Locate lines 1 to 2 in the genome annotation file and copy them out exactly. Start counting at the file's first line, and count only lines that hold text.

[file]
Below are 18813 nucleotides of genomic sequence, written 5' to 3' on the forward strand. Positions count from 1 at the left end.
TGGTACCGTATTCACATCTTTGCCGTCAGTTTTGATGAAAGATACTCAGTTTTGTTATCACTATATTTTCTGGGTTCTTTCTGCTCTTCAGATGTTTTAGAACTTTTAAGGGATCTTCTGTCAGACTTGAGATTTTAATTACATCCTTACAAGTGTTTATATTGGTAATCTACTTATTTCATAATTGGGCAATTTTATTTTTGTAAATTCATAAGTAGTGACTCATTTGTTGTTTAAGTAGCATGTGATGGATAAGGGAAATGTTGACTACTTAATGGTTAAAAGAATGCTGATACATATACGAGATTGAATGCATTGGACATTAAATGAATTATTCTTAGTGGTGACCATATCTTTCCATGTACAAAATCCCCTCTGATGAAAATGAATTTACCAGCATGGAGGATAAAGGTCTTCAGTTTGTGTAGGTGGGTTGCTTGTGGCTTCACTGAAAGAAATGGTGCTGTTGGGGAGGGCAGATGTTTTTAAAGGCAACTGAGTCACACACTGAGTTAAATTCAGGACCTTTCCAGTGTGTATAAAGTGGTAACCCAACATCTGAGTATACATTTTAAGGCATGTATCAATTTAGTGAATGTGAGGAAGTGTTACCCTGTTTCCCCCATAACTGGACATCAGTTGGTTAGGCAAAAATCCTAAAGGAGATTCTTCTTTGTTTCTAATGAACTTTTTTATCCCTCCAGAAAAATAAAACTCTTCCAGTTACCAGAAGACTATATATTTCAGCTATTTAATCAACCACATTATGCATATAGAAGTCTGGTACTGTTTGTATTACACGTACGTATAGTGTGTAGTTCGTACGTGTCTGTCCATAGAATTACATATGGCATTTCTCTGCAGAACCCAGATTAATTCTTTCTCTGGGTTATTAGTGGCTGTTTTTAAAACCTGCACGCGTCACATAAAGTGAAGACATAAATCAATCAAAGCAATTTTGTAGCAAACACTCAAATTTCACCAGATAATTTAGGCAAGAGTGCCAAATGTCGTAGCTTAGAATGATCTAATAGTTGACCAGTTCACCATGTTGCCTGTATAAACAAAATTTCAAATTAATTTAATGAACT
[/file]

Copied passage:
Below are 18813 nucleotides of genomic sequence, written 5' to 3' on the forward strand. Positions count from 1 at the left end.
TGGTACCGTATTCACATCTTTGCCGTCAGTTTTGATGAAAGATACTCAGTTTTGTTATCACTATATTTTCTGGGTTCTTTCTGCTCTTCAGATGTTTTAGAACTTTTAAGGGATCTTCTGTCAGACTTGAGATTTTAATTACATCCTTACAAGTGTTTATATTGGTAATCTACTTATTTCATAATTGGGCAATTTTATTTTTGTAAATTCATAAGTAGTGACTCATTTGTTGTTTAAGTAGCATGTGATGGATAAGGGAAATGTTGACTACTTAATGGTTAAAAGAATGCTGATACATATACGAGATTGAATGCATTGGACATTAAATGAATTATTCTTAGTGGTGACCATATCTTTCCATGTACAAAATCCCCTCTGATGAAAATGAATTTACCAGCATGGAGGATAAAGGTCTTCAGTTTGTGTAGGTGGGTTGCTTGTGGCTTCACTGAAAGAAATGGTGCTGTTGGGGAGGGCAGATGTTTTTAAAGGCAACTGAGTCACACACTGAGTTAAATTCAGGACCTTTCCAGTGTGTATAAAGTGGTAACCCAACATCTGAGTATACATTTTAAGGCATGTATCAATTTAGTGAATGTGAGGAAGTGTTACCCTGTTTCCCCCATAACTGGACATCAGTTGGTTAGGCAAAAATCCTAAAGGAGATTCTTCTTTGTTTCTAATGAACTTTTTTATCCCTCCAGAAAAATAAAACTCTTCCAGTTACCAGAAGACTATATATTTCAGCTATTTAATCAACCACATTATGCATATAGAAGTCTGGTACTGTTTGTATTACACGTACGTATAGTGTGTAGTTCGTACGTGTCTGTCCATAGAATTACATATGGCATTTCTCTGCAGAACCCAGATTAATTCTTTCTCTGGGTTATTAGTGGCTGTTTTTAAAACCTGCACGCGTCACATAAAGTGAAGACATAAATCAATCAAAGCAATTTTGTAGCAAACACTCAAATTTCACCAGATAATTTAGGCAAGAGTGCCAAATGTCGTAGCTTAGAATGATCTAATAGTTGACCAGTTCACCATGTTGCCTGTATAAACAAAATTTCAAATTAATTTAATGAACT